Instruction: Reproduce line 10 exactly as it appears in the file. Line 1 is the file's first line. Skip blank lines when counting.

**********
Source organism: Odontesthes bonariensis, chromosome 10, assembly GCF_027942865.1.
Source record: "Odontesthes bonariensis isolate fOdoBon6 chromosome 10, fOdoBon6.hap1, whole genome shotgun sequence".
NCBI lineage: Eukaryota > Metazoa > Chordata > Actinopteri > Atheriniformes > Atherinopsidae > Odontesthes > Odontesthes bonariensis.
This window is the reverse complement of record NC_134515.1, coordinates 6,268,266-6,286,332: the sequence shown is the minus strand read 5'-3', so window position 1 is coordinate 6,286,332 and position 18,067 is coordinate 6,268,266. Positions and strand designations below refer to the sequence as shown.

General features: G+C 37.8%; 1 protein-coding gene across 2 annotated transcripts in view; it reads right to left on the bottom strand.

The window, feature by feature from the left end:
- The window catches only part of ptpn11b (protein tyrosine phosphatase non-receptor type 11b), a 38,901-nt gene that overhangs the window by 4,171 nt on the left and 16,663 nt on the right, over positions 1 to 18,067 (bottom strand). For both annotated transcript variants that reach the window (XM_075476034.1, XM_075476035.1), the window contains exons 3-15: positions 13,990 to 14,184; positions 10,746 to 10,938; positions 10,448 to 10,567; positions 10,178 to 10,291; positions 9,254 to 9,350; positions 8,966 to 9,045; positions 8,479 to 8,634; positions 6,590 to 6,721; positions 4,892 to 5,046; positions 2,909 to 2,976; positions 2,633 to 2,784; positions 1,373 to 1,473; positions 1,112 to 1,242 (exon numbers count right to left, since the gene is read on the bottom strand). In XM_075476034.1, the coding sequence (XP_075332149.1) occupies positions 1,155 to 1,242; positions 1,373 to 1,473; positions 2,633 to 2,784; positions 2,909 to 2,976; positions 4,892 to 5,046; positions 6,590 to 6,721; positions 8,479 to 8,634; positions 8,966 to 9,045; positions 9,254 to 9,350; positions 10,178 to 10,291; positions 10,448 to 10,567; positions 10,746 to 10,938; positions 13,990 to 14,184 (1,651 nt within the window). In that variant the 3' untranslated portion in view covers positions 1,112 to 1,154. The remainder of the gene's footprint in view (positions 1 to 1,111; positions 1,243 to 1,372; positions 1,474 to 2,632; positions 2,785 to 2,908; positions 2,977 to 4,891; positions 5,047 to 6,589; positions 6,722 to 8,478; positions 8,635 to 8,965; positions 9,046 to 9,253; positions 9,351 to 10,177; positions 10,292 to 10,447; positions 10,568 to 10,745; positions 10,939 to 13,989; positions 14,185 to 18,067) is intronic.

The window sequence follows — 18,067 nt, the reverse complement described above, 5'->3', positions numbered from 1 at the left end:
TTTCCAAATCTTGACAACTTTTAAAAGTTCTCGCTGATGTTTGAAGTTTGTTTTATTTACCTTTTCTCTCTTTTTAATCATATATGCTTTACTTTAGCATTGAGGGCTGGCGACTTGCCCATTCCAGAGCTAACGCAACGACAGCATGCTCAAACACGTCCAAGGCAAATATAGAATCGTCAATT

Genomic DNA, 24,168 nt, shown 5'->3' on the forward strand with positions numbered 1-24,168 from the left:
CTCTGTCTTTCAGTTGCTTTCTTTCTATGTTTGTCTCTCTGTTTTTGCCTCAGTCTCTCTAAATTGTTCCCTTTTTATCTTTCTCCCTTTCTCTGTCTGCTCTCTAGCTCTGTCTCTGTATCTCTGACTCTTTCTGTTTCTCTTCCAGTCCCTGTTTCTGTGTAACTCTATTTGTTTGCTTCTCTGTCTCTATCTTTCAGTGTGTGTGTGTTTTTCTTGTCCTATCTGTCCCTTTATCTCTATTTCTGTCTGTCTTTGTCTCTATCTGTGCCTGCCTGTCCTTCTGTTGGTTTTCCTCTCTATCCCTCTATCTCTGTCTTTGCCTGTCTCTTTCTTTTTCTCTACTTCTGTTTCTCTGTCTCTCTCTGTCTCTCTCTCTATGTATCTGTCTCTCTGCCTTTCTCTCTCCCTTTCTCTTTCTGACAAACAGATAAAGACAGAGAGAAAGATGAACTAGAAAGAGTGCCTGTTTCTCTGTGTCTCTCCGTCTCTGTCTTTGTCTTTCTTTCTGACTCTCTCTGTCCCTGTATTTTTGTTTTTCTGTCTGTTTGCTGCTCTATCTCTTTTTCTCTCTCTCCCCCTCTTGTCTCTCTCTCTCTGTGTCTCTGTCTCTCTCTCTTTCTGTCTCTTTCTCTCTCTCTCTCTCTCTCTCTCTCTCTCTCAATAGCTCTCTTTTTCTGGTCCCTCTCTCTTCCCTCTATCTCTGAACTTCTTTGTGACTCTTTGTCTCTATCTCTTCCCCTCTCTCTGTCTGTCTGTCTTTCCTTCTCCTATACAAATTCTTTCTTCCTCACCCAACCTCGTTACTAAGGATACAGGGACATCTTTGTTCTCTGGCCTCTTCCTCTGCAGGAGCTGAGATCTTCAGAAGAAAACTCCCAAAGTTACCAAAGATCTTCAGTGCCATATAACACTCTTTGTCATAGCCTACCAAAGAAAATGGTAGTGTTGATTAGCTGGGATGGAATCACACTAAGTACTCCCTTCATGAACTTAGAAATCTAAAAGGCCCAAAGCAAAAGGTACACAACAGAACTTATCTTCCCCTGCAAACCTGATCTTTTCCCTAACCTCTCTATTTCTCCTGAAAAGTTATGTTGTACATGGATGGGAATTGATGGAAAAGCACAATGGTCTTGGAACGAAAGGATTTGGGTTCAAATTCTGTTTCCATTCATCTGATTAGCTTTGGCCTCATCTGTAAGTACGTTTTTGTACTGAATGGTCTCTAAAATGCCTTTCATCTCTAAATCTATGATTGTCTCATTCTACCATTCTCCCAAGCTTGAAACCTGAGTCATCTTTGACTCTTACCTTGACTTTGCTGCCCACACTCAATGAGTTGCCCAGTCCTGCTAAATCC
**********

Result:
Genomic DNA, 24,168 nt, shown 5'->3' on the forward strand with positions numbered 1-24,168 from the left: